Dan McNamara.....1984

You can find Dan and his beautiful wife Angie Handel, both Mt. Vernon High School Hall of Famers at the MAC Center just east of Mt. Vernon. Dan was a good basketball player and a even better baseball player. I have heard the story how he hit a baseball out of Evansville's Bosse Field in right field and cleared the street! He went on to be All-Confernce OVC for Murray State University. Good guy. I would watch him hit in the batting cage at the MAC and the sound coming of his bat was explosive.

Kiwanis Fund Raiser.....1983

It's autumn and the nuts come out to play. Practicing their sales pitch these Kiwanians Wayne Stoval and Bill Brooks get their pigeon Nancy Gibson. According to the Mt. Vernon Democrat their technique was for Brooks to stop traffic with his feet doing peanut juggling just long enough for Wayne to make the sale. After a little more practice they took up their usual stop at Fourth and Main Streets.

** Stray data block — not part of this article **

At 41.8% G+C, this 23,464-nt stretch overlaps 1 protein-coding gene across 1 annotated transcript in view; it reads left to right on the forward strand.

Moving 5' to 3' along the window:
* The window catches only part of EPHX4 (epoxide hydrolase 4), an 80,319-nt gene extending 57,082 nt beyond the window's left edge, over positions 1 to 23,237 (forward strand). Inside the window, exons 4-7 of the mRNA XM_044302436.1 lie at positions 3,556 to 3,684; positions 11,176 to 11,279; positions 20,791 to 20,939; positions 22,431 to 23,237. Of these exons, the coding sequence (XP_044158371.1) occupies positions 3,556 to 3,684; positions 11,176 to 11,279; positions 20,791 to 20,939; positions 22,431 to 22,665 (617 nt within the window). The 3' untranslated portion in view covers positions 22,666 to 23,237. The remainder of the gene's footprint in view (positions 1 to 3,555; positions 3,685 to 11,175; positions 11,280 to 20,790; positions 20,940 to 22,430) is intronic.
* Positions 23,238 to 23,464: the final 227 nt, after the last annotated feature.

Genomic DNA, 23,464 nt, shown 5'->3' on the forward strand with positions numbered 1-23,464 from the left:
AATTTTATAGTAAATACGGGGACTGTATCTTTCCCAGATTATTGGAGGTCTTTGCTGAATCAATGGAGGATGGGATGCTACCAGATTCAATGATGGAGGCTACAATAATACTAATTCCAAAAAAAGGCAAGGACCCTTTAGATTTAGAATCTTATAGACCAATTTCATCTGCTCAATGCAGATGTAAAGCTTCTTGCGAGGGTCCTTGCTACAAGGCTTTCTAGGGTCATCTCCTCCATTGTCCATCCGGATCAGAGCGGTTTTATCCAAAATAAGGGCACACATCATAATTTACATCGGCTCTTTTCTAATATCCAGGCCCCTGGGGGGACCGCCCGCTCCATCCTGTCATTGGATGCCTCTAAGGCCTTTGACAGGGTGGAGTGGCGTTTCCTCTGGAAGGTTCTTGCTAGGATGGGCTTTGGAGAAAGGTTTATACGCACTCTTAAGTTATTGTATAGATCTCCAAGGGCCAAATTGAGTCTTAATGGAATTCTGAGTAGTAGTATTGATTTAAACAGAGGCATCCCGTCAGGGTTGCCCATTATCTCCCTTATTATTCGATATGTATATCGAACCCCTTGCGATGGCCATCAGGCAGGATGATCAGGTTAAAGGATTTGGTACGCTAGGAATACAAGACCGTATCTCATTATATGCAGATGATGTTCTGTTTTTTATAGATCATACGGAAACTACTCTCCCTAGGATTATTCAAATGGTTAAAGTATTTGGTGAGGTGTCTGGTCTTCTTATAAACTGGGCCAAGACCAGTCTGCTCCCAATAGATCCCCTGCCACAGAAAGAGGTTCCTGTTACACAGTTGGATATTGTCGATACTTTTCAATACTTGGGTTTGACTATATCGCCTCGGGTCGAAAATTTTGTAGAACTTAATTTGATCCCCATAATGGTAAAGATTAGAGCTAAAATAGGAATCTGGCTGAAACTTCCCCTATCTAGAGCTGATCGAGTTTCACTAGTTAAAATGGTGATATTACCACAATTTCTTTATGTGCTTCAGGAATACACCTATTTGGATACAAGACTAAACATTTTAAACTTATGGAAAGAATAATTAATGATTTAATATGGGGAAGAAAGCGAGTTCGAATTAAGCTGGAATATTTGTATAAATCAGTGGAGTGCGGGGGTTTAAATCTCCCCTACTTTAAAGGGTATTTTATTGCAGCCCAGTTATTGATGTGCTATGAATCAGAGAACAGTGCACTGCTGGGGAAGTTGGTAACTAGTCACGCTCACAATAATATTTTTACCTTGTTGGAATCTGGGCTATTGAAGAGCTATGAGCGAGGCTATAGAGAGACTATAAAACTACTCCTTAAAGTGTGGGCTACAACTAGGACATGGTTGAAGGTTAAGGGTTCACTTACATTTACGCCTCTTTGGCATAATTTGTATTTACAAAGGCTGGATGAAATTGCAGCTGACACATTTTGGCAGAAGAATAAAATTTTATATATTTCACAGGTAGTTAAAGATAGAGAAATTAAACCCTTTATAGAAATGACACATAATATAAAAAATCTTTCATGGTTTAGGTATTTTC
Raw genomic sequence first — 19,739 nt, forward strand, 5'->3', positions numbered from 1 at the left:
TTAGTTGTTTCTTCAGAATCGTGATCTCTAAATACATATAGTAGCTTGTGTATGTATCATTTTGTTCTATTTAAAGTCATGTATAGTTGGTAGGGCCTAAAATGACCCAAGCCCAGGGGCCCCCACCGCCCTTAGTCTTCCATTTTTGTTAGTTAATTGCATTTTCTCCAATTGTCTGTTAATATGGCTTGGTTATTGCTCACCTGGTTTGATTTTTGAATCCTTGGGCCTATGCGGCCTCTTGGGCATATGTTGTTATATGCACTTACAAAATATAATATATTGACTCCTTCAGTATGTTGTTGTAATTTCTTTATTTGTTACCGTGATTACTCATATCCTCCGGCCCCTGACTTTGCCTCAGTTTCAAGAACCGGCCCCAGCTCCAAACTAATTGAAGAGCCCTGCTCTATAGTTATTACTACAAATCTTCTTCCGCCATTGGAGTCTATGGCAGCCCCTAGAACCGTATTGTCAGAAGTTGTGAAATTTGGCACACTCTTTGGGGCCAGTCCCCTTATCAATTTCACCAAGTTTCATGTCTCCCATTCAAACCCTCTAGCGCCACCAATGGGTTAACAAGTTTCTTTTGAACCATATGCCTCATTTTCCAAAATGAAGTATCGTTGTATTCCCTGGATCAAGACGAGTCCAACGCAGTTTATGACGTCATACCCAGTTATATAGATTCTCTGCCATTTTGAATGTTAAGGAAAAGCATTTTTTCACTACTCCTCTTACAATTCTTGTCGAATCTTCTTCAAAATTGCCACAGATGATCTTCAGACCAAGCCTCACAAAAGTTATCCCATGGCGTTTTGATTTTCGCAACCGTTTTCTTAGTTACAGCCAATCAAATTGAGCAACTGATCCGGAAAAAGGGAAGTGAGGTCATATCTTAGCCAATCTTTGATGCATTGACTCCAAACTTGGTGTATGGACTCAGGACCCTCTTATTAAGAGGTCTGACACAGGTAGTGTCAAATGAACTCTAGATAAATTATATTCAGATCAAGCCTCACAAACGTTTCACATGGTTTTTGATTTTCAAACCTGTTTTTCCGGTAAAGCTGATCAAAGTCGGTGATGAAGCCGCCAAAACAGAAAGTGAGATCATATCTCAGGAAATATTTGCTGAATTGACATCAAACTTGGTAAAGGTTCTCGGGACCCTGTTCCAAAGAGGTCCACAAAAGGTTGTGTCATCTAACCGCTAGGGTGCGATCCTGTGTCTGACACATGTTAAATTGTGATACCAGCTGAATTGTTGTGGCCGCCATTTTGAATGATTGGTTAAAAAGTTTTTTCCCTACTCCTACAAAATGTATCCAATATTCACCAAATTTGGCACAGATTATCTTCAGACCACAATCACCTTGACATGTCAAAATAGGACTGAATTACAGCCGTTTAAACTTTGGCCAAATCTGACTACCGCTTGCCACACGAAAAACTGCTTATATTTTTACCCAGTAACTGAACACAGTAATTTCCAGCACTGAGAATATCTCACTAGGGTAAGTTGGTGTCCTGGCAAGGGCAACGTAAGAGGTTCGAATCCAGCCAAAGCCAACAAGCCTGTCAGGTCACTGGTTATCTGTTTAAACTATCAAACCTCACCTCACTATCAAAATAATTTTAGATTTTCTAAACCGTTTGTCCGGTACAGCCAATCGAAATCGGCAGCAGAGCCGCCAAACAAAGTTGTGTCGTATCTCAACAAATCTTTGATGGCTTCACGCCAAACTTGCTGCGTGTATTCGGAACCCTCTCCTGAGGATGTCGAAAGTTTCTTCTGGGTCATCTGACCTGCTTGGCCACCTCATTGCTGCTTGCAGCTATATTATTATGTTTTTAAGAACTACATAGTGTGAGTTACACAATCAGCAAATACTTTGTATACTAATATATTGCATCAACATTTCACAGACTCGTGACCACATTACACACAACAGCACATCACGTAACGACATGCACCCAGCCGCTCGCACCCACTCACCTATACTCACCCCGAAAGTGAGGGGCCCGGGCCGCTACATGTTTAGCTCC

Hawk's Bar & Restaurant on Main....1982

With Rock Music Blaring Over A Speaker, College Kids Push Keg from New Orleans to Milwaukee for Charity.....1982

There they were heading down Fourth Street in Mt. Vernon five college students taking turns pushing a barrel in three mile shifts 2000 miles raising awareness for St. Jude's Children's Research Hospital. The Tau Kappa Epsilon fraternity urged on by head banging long hair music pushed on while raising over $250,000 in pledges too. They average about 50 miles a day they said and denied that they empty the keg each night and fill it back up each morning. Rock On boys! "You got to fight for your right.....to party."

Judge Steve Bach in 1982

Came to Mt. Vernon in a private practice in 1954.

Governor Orr Honors Malcolm Fuhrer.....Early 1980's